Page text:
http://www.ceco.net/autocad-blocks/drawings-20.html

    http://www.archblocks.com/archblocks-cad-blocks-and-products-previews/autocad-tree-blocks-library

    Some free, some for a price.

    So, why no curves? Nobody ever showed you how? What program is it?

    And the fact that you only need to map PART of the property is good, because the paper size can get huge, believe me. In school we had to draw out- by HAND- whole apartment complexes. They wouldn't even fit on 30" x 40" paper (we all secretly hated that teacher, he made us design stoopid crap like golf courses... and parking lots MINUS vegetation).

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  • Those CAD trees would be prefect!  Thanks.

    No the engineers don't get formal CAD training just the designers.  I've just taught myself everything or have gotten help from designers on actual projects (not fun side things like this which I do after hours).  In our projects the architects draw the backgrounds which would have any curves.  Any curved ductwork or piping we draw we actually bring in as a block to save time and because there are standard fittings we need to follow.  Once I had things laid out in lines I kind of messed around with adding splines on top or arches.  Splines are nice and curvy but it's hard to predict where and how much they will curve between the nodes you put down.  YKWIM?  I'm using AutoCAD 2011 for this...old school 2D stuff.  Most of our work is now in 3D...way over my head!  Meh curves would be nice but I'm not loosing sleep over it.  I'm planning to draw all of the borders in CAD, save as a pdf or tiff, bring it into Photoshop (I have CS3 at home) and fill in with colors there.  Everything should make more sense when the colors are in.  What do you use to draw all of this stuff?  Do you have some kind of fancy landscaping software?  I'm hoping to teach myself Sketchup too (the free version).  I've drawn some stuff with it but I wish it was as easy to use as CAD!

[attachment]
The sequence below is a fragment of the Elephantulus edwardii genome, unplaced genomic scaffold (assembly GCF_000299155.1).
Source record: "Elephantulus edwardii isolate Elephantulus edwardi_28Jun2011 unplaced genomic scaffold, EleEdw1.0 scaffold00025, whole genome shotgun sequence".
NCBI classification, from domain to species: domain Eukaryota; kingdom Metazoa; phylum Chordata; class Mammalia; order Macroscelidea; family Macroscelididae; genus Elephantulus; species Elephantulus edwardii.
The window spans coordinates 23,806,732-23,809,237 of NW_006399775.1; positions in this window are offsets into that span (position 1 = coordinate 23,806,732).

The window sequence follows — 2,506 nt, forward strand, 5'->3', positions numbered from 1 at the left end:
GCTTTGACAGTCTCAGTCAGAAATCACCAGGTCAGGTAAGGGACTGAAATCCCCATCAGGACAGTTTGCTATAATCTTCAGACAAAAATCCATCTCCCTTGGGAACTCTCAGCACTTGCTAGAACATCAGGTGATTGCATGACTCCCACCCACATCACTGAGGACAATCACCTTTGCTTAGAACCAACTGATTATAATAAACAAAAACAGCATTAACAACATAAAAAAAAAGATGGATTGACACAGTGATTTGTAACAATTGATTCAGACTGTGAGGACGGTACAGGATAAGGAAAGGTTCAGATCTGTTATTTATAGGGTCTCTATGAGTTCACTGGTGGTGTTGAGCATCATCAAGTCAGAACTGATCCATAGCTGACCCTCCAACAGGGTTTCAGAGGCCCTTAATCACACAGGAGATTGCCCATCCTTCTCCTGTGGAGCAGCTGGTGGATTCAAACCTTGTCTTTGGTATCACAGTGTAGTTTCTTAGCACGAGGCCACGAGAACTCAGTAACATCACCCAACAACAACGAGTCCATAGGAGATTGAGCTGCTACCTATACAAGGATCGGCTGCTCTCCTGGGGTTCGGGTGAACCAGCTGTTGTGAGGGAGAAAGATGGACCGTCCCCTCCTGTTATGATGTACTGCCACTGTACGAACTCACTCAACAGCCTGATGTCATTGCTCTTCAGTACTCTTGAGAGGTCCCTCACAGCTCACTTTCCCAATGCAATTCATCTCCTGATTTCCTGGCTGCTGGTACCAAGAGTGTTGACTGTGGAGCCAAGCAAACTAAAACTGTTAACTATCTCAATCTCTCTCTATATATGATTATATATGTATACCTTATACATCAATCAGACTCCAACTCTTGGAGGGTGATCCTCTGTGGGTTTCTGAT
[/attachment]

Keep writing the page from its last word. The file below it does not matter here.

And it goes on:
I'll have to send you an update when I get it all done.  

    Back to my original question though is there any other benefit to IDing each tree?  Besides juglone is there any other perennial/tree interaction I should know about?  I'm creating 2-3 flowerbeds this year and one of them will be around the old black walnut tree we cut down.  How long does juglone last in the roots and stump?  I'm trying to convince DH that we should have the stump ground out instead of just putting a big pot of annuals on top of it.  Would that help dissipate the juglone?  I'm having a hard time finding plants to put there.

  • ~NB~~NB~ member
    5000 Comments Combo Breaker
    image FoxinFiji:

    Back to my original question though is there any other benefit to IDing each tree?  Besides juglone is there any other perennial/tree interaction I should know about?  

    How long does juglone last in the roots and stump?  I'm trying to convince DH that we should have the stump ground out instead of just putting a big pot of annuals on top of it.  Would that help dissipate the juglone?